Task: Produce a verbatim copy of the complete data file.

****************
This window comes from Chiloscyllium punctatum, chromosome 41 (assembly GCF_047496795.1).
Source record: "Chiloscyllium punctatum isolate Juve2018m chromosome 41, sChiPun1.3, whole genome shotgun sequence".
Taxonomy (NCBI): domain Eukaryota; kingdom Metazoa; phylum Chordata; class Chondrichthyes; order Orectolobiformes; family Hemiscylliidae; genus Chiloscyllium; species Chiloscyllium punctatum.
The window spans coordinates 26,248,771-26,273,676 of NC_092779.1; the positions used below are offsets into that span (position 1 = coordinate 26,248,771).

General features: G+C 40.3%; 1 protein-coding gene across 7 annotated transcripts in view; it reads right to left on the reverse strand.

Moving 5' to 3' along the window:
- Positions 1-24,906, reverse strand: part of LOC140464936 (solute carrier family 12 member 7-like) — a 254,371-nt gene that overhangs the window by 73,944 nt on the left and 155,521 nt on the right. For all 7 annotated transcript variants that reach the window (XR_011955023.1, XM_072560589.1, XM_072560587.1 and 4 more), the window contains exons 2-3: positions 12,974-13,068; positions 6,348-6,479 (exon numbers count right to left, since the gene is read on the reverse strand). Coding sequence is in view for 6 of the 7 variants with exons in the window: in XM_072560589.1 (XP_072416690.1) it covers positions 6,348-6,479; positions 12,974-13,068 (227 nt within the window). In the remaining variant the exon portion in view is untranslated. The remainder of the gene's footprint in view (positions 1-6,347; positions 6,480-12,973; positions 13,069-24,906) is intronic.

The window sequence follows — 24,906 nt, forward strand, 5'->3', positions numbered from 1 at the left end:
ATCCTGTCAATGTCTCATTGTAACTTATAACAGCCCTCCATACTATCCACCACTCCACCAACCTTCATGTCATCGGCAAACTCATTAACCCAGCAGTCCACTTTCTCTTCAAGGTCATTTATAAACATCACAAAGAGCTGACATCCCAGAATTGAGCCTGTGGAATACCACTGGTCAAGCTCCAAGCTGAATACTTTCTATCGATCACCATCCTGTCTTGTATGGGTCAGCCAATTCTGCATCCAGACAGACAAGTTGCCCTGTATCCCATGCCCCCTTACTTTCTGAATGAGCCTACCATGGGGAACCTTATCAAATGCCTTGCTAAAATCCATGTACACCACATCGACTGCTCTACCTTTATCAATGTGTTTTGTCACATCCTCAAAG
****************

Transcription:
This window comes from Chiloscyllium punctatum, chromosome 41 (assembly GCF_047496795.1).
Source record: "Chiloscyllium punctatum isolate Juve2018m chromosome 41, sChiPun1.3, whole genome shotgun sequence".
Taxonomy (NCBI): domain Eukaryota; kingdom Metazoa; phylum Chordata; class Chondrichthyes; order Orectolobiformes; family Hemiscylliidae; genus Chiloscyllium; species Chiloscyllium punctatum.
The window spans coordinates 26,248,771-26,273,676 of NC_092779.1; the positions used below are offsets into that span (position 1 = coordinate 26,248,771).

General features: G+C 40.3%; 1 protein-coding gene across 7 annotated transcripts in view; it reads right to left on the reverse strand.

Moving 5' to 3' along the window:
- Positions 1-24,906, reverse strand: part of LOC140464936 (solute carrier family 12 member 7-like) — a 254,371-nt gene that overhangs the window by 73,944 nt on the left and 155,521 nt on the right. For all 7 annotated transcript variants that reach the window (XR_011955023.1, XM_072560589.1, XM_072560587.1 and 4 more), the window contains exons 2-3: positions 12,974-13,068; positions 6,348-6,479 (exon numbers count right to left, since the gene is read on the reverse strand). Coding sequence is in view for 6 of the 7 variants with exons in the window: in XM_072560589.1 (XP_072416690.1) it covers positions 6,348-6,479; positions 12,974-13,068 (227 nt within the window). In the remaining variant the exon portion in view is untranslated. The remainder of the gene's footprint in view (positions 1-6,347; positions 6,480-12,973; positions 13,069-24,906) is intronic.

The window sequence follows — 24,906 nt, forward strand, 5'->3', positions numbered from 1 at the left end:
ATCCTGTCAATGTCTCATTGTAACTTATAACAGCCCTCCATACTATCCACCACTCCACCAACCTTCATGTCATCGGCAAACTCATTAACCCAGCAGTCCACTTTCTCTTCAAGGTCATTTATAAACATCACAAAGAGCTGACATCCCAGAATTGAGCCTGTGGAATACCACTGGTCAAGCTCCAAGCTGAATACTTTCTATCGATCACCATCCTGTCTTGTATGGGTCAGCCAATTCTGCATCCAGACAGACAAGTTGCCCTGTATCCCATGCCCCCTTACTTTCTGAATGAGCCTACCATGGGGAACCTTATCAAATGCCTTGCTAAAATCCATGTACACCACATCGACTGCTCTACCTTTATCAATGTGTTTTGTCACATCCTCAAAG